Janet Robin’s three R’s: Rhoads, the Road and Radial

April 14th, 2015

It is said that some people peak in high school. Janet Robin wasn’t having any of that. Her road from youth to late teens was just the prelude to a career that continually showcases her boundless talent and energy. From studying guitar with a superbly talented and famous teacher through rocking it out with the biggest of resplendent 80’s hair in a successful all-female hard rock band, where would one expect she would go from there? Probably best Robin explains as she’s no stranger to taking the lead.

 “Getting the chance to study with Randy Rhoads for 6 years as a young guitar student expanded my passion even more for the guitar. I feel so grateful for having that as part of my experience being a guitarist. Getting signed when I was 18 with my all girl rock band, Precious Metal, was a big deal for me and I finally felt a little validated, although my truest validation came when I got the gig playing in Lindsey Buckingham’s first ever solo band. That felt like going to ‘grad school.’ It was such a professional situation and he’s such a perfectionist and demanded nothing less… It really turned me into a pro during my early 20’s.”

 The close of Buckingham’s tour brought several years of performances with artists including Meredith Brooks and Michelle Shocked while also taking on more tours including opening and sitting in with Tommy Emmanuel and a roster of shows with Air Supply. This brings Robin’s story to her current career path: “I finally decided to go at it solo, write my own tunes, sing, and tour.” And that is just what she is doing with the same passion and ferocity of her early career: “Right now I’m in a bit of crunch mode as I have several new songs I’m demoing and working to get ready for a show I have here in LA in May then send off for 6 weeks of touring in Europe. In between, I’ve been producing a couple of artists in my home studio and trying to finish up those projects before I leave. When I return I’ll have a short break but plan on touring Texas in August, and then in September a full month all the way up the west coast to Seattle, Idaho, Utah, Arizona, and back home (LA). In November I may look at some East Coast dates. In between all of this I’ll still be finishing up more demos as I plan on recording a new studio cd either by the end of this year or beginning of next year.”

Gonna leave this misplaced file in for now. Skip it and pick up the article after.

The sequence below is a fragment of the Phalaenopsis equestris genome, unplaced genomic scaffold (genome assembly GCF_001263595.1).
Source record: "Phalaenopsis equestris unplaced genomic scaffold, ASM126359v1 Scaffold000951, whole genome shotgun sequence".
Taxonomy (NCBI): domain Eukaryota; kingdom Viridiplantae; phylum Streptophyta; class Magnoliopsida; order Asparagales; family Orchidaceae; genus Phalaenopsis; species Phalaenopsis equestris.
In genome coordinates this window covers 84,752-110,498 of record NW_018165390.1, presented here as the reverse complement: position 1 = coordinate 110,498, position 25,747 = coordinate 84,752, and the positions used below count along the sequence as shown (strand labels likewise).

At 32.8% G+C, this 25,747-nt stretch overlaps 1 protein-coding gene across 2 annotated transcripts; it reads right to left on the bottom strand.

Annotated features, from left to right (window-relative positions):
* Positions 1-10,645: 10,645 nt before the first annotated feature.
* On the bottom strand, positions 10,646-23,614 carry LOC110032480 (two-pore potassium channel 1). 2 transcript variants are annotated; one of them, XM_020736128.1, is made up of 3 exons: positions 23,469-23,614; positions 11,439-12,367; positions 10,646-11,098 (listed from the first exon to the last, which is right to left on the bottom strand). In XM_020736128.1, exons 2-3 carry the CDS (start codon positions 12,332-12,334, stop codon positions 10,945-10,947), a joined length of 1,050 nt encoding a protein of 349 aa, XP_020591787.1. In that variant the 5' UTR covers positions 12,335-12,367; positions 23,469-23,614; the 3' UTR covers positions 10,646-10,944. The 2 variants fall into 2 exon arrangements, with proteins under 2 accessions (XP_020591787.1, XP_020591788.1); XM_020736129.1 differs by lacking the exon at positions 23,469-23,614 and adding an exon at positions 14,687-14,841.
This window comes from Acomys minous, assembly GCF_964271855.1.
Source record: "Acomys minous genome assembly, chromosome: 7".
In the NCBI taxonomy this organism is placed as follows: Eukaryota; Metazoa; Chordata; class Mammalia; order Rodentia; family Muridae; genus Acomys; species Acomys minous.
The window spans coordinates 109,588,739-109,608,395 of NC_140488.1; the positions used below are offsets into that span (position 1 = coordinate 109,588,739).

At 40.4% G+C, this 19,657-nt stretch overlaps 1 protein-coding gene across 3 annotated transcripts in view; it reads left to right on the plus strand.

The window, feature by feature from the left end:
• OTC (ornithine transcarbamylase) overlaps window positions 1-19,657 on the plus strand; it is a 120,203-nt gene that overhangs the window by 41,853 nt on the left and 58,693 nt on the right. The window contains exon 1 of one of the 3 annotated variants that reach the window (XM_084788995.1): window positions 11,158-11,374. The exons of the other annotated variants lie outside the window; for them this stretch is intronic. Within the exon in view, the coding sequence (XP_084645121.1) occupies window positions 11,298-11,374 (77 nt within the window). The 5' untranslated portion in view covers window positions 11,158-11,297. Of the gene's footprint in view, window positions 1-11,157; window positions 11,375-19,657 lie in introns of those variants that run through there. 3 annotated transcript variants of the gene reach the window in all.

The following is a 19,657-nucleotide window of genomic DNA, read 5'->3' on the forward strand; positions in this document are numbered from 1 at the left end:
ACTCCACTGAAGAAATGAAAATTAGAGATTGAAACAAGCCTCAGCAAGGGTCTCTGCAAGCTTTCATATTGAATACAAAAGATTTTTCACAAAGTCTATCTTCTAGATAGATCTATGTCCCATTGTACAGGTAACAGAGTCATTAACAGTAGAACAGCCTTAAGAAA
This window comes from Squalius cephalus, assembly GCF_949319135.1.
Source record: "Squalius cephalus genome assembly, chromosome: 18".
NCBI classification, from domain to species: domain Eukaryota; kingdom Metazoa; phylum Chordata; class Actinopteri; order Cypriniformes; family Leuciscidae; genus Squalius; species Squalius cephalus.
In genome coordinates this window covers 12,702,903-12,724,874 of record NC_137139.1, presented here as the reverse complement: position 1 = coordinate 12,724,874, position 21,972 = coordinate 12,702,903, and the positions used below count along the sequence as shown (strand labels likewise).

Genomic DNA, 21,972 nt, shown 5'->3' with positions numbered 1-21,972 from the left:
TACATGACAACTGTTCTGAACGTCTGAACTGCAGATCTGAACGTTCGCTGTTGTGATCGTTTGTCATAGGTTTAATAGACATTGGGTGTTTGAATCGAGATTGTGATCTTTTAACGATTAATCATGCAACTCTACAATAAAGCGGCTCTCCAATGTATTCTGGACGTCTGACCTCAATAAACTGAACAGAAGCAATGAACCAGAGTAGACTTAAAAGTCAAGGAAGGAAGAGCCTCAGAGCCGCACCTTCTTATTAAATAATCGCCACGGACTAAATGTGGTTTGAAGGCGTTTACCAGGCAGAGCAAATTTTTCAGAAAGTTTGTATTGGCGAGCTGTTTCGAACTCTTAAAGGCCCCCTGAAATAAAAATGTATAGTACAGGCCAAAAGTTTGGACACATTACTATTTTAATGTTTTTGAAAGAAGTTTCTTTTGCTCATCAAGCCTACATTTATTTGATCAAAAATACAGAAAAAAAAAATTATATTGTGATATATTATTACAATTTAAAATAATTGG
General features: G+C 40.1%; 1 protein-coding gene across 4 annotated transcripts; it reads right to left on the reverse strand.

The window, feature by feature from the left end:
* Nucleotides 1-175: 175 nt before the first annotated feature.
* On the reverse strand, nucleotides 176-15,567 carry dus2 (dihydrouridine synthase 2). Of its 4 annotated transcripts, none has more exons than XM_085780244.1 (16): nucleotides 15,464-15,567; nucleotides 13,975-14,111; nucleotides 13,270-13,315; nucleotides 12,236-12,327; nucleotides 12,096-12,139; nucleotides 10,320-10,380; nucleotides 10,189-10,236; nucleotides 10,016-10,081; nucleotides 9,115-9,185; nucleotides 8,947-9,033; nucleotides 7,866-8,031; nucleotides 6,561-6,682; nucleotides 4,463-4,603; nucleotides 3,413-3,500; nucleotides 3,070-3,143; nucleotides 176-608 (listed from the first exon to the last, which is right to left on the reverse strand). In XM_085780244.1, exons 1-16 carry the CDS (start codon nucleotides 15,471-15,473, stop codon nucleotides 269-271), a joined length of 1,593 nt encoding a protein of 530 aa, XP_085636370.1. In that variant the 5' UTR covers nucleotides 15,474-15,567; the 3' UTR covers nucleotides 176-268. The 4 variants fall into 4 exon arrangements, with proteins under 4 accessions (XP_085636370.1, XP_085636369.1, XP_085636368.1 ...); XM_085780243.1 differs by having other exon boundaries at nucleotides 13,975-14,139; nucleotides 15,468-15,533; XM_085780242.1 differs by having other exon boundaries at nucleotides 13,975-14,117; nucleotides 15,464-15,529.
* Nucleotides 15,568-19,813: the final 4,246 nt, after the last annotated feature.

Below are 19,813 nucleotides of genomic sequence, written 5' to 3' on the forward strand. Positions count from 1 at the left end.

Robin is also a teacher, sharing her gift and the skills that Rhoads imparted years ago. She is sought out as a mentor to her female students and is gratified to see how times have changed for female guitar players: “I have several female guitar students. I would like to have more. Some are just doing it for enjoyment, some are in need of learning guitar to complement their acting skills and some are in local bands. I love teaching the girls of course, but I do find it interesting that boys want to take from me, no matter that I’m female, just because they like the fact I studied with Randy, and also like my playing. It’s respectful and I like that these kids are growing up hopefully, being gender blind. Randy as a teacher was gender and age blind. I was his youngest student and one of his only female students. He really could care less. It was all about playing well, and practising, and showing your passion.”

 “I’m a performer at heart. I love the adrenalin of being on stage and the preparation of putting an entertaining show together. I learned a lot from Lindsey in regards to that. I love connecting with the audience and people who love music. Music is so powerful and I’m just happy I can make it and play it!”

As Robin prepares for her upcoming tour and lays down her demos she explains how she’s come to rely on some key pieces of gear from Radial Engineering: “I think I was at a venue somewhere when I first used a Radial DI and I just loved it. It was solid as a rock, and crystal clear. 90% of my touring shows are solo acoustic. I’m a purist. I like to hear my acoustic the way it should sound, and Radial’s gear provides that for me and never fails. Currently, I’m using the ProDI (passive direct box) for my touring rig and the PZ-DI (orchestral instrument DI) for my recording rig-that’s very applicable for bass, acoustic, or other string instruments. I recently used the PZ-DI in my studio on a session that featured a standup bass, and it worked like a charm. I also use the Big Shot ABY box (true bypass switcher) to switch between multiple guitars on stage but being able to keep it all going through my one pedal board. It’s seemless, makes for a quick transition…that really helps when you want the show to keep running smooth. Love it.”

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